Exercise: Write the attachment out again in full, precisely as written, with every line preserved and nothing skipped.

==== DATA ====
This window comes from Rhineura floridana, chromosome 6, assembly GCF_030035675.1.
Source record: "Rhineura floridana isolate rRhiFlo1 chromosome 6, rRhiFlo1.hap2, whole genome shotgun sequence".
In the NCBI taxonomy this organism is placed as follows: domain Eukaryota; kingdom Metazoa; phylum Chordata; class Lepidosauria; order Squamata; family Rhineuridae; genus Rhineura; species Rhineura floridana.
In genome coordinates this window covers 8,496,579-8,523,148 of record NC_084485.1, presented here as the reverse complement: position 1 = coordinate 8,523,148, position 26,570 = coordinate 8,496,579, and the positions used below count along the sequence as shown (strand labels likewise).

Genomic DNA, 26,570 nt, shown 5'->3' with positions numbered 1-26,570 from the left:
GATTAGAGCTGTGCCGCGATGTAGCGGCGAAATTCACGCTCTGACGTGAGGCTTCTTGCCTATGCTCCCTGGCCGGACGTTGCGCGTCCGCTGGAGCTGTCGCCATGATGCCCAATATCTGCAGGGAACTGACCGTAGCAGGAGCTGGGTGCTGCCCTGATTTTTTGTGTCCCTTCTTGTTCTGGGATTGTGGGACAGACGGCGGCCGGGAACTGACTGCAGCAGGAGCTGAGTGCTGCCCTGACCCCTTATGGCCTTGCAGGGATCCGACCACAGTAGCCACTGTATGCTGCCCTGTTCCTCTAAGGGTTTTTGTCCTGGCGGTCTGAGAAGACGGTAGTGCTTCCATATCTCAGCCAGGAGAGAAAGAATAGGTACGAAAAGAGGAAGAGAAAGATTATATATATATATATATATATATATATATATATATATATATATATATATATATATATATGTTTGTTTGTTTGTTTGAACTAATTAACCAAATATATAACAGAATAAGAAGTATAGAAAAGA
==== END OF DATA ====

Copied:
This window comes from Rhineura floridana, chromosome 6, assembly GCF_030035675.1.
Source record: "Rhineura floridana isolate rRhiFlo1 chromosome 6, rRhiFlo1.hap2, whole genome shotgun sequence".
In the NCBI taxonomy this organism is placed as follows: domain Eukaryota; kingdom Metazoa; phylum Chordata; class Lepidosauria; order Squamata; family Rhineuridae; genus Rhineura; species Rhineura floridana.
In genome coordinates this window covers 8,496,579-8,523,148 of record NC_084485.1, presented here as the reverse complement: position 1 = coordinate 8,523,148, position 26,570 = coordinate 8,496,579, and the positions used below count along the sequence as shown (strand labels likewise).

Genomic DNA, 26,570 nt, shown 5'->3' with positions numbered 1-26,570 from the left:
GATTAGAGCTGTGCCGCGATGTAGCGGCGAAATTCACGCTCTGACGTGAGGCTTCTTGCCTATGCTCCCTGGCCGGACGTTGCGCGTCCGCTGGAGCTGTCGCCATGATGCCCAATATCTGCAGGGAACTGACCGTAGCAGGAGCTGGGTGCTGCCCTGATTTTTTGTGTCCCTTCTTGTTCTGGGATTGTGGGACAGACGGCGGCCGGGAACTGACTGCAGCAGGAGCTGAGTGCTGCCCTGACCCCTTATGGCCTTGCAGGGATCCGACCACAGTAGCCACTGTATGCTGCCCTGTTCCTCTAAGGGTTTTTGTCCTGGCGGTCTGAGAAGACGGTAGTGCTTCCATATCTCAGCCAGGAGAGAAAGAATAGGTACGAAAAGAGGAAGAGAAAGATTATATATATATATATATATATATATATATATATATATATATATATATATATATATATATGTTTGTTTGTTTGTTTGAACTAATTAACCAAATATATAACAGAATAAGAAGTATAGAAAAGA